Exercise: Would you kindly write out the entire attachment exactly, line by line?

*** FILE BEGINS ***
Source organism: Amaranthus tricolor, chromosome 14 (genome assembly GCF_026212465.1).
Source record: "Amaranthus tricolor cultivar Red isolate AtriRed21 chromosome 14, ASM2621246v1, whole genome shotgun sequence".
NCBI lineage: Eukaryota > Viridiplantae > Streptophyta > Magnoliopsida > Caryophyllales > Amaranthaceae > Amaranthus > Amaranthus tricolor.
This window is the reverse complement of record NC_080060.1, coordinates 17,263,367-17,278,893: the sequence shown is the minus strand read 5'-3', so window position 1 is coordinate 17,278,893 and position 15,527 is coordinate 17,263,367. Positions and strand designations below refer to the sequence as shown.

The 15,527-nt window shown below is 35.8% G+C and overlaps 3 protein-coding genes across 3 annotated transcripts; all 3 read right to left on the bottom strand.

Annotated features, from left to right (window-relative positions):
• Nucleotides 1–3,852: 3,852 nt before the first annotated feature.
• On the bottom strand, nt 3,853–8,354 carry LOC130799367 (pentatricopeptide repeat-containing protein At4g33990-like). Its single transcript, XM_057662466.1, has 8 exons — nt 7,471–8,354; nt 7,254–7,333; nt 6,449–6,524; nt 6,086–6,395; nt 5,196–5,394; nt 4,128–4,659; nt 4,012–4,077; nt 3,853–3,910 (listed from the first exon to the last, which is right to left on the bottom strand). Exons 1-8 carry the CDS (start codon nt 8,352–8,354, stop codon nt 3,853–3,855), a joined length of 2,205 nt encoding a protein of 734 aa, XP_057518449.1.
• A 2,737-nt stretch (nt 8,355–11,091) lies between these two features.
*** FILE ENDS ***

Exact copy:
Source organism: Amaranthus tricolor, chromosome 14 (genome assembly GCF_026212465.1).
Source record: "Amaranthus tricolor cultivar Red isolate AtriRed21 chromosome 14, ASM2621246v1, whole genome shotgun sequence".
NCBI lineage: Eukaryota > Viridiplantae > Streptophyta > Magnoliopsida > Caryophyllales > Amaranthaceae > Amaranthus > Amaranthus tricolor.
This window is the reverse complement of record NC_080060.1, coordinates 17,263,367-17,278,893: the sequence shown is the minus strand read 5'-3', so window position 1 is coordinate 17,278,893 and position 15,527 is coordinate 17,263,367. Positions and strand designations below refer to the sequence as shown.

The 15,527-nt window shown below is 35.8% G+C and overlaps 3 protein-coding genes across 3 annotated transcripts; all 3 read right to left on the bottom strand.

Annotated features, from left to right (window-relative positions):
• Nucleotides 1–3,852: 3,852 nt before the first annotated feature.
• On the bottom strand, nt 3,853–8,354 carry LOC130799367 (pentatricopeptide repeat-containing protein At4g33990-like). Its single transcript, XM_057662466.1, has 8 exons — nt 7,471–8,354; nt 7,254–7,333; nt 6,449–6,524; nt 6,086–6,395; nt 5,196–5,394; nt 4,128–4,659; nt 4,012–4,077; nt 3,853–3,910 (listed from the first exon to the last, which is right to left on the bottom strand). Exons 1-8 carry the CDS (start codon nt 8,352–8,354, stop codon nt 3,853–3,855), a joined length of 2,205 nt encoding a protein of 734 aa, XP_057518449.1.
• A 2,737-nt stretch (nt 8,355–11,091) lies between these two features.